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Jon

I believe this house was also on last year's Street of Eames tour. It is a shame they won't be featuring all new homes this year...

ben

Brian, a few thoughts:

first, "Gyp Board" isn't what makes a white box look. that would be the stucco or metal or other material on top of the exterior sheathing. gypsum board usually refers to interior finishes - just a technical clarification.

second, not to take away from this nice design or achievment, but to add to the discussion on LEED, this other project is also a stand alone (skinny) house and is Platinum, not sure which came "first":

http://www.djcoregon.com/articleDetail.htm/2008/12/09/Northeast-Portland-home-is-first-in-Oregon-to-be-certified-LEED-platinum-Nishkian-Dean-engineer-says

finally, can a single family home in the woods really be "sustainable"? i understand it is smaller than a "mcmansion", but it's still pretty luxurious for just one family. i know this is a common complaint between the mainstream and the fringe of the green movement, but i think this might be a real case where it would have been more responsible to do nothing on the site.

just my three cents. nice house though.

Anton

I'm pretty sure that's not Forest Park they abut, but rather property owned by Three Rivers Land Conservancy and know as the "Keller Woodlands"; its part of a larger area recently labeled the "Terwilliger Wildlands".

Michael with Loewen

To clarify, when the Emerick's built this home LEED did not offer a platinum classification for residences, thus gold was the highest achieveable status at the time.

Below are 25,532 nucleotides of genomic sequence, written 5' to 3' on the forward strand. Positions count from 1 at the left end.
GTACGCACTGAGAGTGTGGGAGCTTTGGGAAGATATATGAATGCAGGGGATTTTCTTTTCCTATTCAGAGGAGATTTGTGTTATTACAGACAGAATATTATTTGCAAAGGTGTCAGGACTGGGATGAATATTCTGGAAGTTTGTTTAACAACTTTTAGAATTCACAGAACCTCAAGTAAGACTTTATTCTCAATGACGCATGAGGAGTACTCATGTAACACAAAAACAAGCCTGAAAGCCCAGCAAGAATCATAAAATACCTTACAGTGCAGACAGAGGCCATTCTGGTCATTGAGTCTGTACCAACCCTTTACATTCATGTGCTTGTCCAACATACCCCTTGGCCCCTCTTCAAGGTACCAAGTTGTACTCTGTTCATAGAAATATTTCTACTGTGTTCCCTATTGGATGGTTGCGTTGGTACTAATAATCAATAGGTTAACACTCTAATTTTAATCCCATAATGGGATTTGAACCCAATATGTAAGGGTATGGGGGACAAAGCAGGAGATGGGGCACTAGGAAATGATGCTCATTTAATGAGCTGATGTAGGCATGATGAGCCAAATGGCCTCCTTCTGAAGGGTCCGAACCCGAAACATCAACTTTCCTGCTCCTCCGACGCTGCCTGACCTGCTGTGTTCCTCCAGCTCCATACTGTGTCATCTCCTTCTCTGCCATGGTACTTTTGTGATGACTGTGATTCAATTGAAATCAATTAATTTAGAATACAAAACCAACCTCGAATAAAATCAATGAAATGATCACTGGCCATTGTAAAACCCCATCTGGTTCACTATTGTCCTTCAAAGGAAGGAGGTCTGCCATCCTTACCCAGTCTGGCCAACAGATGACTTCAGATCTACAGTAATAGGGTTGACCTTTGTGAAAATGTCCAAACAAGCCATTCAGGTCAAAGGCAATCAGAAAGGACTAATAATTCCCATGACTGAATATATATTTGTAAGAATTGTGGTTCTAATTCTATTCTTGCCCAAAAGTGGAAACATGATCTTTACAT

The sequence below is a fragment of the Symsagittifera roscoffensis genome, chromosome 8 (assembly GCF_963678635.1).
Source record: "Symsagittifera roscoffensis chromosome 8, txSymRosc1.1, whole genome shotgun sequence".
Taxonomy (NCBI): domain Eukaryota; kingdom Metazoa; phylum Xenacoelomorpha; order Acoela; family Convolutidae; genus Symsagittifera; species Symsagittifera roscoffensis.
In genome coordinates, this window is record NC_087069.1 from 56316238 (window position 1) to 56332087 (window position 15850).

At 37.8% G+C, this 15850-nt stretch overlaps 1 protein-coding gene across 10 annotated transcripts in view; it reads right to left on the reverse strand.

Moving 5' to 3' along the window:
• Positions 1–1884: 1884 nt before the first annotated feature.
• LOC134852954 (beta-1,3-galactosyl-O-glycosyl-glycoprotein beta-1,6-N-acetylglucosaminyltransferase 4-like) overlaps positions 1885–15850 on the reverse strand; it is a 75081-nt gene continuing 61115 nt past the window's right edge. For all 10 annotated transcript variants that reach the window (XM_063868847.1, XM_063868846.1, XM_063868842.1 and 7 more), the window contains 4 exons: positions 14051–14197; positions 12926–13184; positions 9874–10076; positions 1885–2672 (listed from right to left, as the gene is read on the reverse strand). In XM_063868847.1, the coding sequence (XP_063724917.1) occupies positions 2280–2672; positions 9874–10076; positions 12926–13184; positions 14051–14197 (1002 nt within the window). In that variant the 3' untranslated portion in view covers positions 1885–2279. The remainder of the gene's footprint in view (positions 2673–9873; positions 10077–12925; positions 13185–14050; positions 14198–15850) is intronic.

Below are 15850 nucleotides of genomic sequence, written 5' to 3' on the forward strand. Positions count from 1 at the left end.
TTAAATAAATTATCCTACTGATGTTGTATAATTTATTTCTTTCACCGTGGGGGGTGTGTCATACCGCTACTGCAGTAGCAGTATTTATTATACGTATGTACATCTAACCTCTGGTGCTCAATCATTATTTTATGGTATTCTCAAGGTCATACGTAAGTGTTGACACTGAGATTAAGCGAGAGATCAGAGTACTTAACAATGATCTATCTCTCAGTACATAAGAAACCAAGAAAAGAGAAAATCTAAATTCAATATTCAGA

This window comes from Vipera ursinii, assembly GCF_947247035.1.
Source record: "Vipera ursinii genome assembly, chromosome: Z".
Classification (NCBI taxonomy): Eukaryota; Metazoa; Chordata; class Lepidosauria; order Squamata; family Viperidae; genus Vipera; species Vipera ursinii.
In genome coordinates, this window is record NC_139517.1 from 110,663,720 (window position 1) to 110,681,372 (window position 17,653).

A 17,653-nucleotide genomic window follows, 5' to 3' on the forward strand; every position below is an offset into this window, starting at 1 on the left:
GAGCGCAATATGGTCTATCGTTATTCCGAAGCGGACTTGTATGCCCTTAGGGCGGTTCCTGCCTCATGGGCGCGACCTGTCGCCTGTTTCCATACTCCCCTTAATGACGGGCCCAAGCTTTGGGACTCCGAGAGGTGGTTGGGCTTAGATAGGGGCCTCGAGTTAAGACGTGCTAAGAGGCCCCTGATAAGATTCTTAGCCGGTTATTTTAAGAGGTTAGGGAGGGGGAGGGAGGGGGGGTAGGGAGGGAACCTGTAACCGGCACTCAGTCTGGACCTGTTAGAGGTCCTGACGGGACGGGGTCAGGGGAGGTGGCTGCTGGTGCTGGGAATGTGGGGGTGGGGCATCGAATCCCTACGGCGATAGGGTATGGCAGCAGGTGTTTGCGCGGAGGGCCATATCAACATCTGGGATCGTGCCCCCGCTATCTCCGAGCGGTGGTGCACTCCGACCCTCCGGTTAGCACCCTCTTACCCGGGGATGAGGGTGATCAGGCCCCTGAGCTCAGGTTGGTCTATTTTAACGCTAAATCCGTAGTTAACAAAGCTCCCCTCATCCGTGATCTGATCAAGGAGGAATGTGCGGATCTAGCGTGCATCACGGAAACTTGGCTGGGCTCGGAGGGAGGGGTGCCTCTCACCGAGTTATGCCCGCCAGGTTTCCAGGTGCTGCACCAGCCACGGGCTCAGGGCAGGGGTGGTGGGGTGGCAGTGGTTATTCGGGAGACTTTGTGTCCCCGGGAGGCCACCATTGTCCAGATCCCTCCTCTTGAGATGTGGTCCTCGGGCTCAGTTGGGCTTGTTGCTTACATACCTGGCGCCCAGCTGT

the real Jon

Brian Libby, um really? "Love Shack" I know the DJ is good, but come on now...

So, I would have liked to see the Emericks break out a bit more in this design, be a little more edgy and take larger risks. They had an opportunity to step out, experiment and try something different! It is a simple house, with a simple plan, and really simple elevation.

With that said, I think it is a really amazing site and they did a really good job of respecting what was there. I wish they would have used a "green" element that could have been immediately visible to the causal observer such as a green roof, wind, or solar strategy. It is a great showcase home for the Emericks to be very proud of. The onsite Alders and Maples create a great backdrop, and bravo on the LEED Gold... I am pretty sure Platinum has been around many years, and LEED for Homes is a really new program.

Aneeda

It is a lovely house, but by the second picture you posted, it looks a little like it could have been designed for another site altogether.

ws

Especially for the level of natural light we have in the Northwest, that's a good design; big windows divided into individual panes that are themselves, large. To me that keeps them more interesting than a single big picture window such as the Pittock Mansion has for its main view window.

The accordion doors used in the bedroom seem like a great idea; open them for cross-lighting and better ventilation. Also, a practical way to be able to make a larger space when one is needed.

billb